Imagine a world where these EI premiums don’t go into the general EI fund but instead go into individual EI accounts. Using some very basic assumptions, a 25 year-old working for 40 years, contributing $1,913 a year into the account, and investing it in a Royal Bank of Canada’s ‘Balanced Portfolio’ fund that has a 10-year annual return of 7.1%, the fund would grow to nearly $392,000. This scenario assumes that the employees wages are static over their career, which is not reasonable. If we assume that wages increase by 3.2% a year, which is in-line with the EI program’s Actuarial Report the individual EI pot grows to nearly $590,000 by the time the employee looks to retire at 65, assuming they don’t make an EI claim.
These individual EI accounts could be used by workers to payout EI claims with payouts and eligibility being the same across Canada. If the account did not have enough money the government would ‘loan’ the account money with future EI premiums topping it back up. At the end of someone’s working life any money in the account could be converted into an RRSP to retirement. The risk to government of this model is that during a recession a large number of individual EI accounts require loans so the government needs to come up with significant funds out of general revenues just as tax revenues are decreasing.
This is the model proposed by Justin Hatherly from the Atlantic Institute for Market Studies. It is based on a model use in Chile where there is evidence that people respond to the EI system by more quickly finding more stable employment in order to maximise the value of their individual EI accounts.
But rather than move to a purely individual account EI system, which could leave some individuals with large negative individual EI account balances and the government scrambling for money during a recession, I propose a mixed model.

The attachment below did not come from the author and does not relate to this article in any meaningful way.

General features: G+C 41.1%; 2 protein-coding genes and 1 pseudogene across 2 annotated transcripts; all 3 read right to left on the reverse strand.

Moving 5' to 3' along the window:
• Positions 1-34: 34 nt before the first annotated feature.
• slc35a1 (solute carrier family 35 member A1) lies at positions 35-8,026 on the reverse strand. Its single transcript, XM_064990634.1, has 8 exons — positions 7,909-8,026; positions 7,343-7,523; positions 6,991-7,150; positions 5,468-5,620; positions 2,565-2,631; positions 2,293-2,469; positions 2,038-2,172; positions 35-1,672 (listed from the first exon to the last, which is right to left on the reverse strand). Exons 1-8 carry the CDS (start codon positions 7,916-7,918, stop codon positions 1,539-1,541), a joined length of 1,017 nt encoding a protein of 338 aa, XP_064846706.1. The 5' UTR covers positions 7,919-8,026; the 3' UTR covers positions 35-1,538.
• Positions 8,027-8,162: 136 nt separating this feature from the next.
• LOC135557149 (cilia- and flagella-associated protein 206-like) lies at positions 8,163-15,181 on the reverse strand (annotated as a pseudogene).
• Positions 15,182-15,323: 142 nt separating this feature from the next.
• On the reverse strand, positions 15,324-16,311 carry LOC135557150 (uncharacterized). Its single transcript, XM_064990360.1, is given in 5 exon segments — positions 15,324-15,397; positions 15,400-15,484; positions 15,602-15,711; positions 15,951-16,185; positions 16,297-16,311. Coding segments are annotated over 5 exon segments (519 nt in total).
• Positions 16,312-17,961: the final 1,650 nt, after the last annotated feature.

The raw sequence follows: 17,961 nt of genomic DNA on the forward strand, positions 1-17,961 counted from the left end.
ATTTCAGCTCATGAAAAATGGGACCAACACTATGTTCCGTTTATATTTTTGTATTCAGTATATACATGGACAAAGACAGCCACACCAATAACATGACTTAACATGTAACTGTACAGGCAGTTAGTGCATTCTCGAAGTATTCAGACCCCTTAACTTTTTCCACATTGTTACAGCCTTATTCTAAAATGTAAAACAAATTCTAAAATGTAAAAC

EI Accounts & Insurance
My proposed model includes an element of risk sharing, meaning insurance and social solidarity with individual incentives to reduce EI claims via an individual EI account. For simplicity I propose that 50% of all EI premiums go to a government EI fund to provide unemployment insurance, with the other 50% going to individual EI accounts.
This model enables the government to accumulate funds to ‘loan’ to EI claimants who don’t have enough money in their individual EI accounts to pay valid claims. This pre-funding of the government’s loan should enable governments to avoid large financial shocks in periods of high unemployment. It also provides the government fund with cash to pay for other incentives built into my proposal, such as relocation grants.
The contributions held in individual EI accounts and the government’s EI fund would be administered by a Crown Corporation at arms-length of government, staffed by professional asset managers with the aim to maximise risk-adjusted returns for the assets. The board of directors would include representation from workers, businesses, governments, and academics.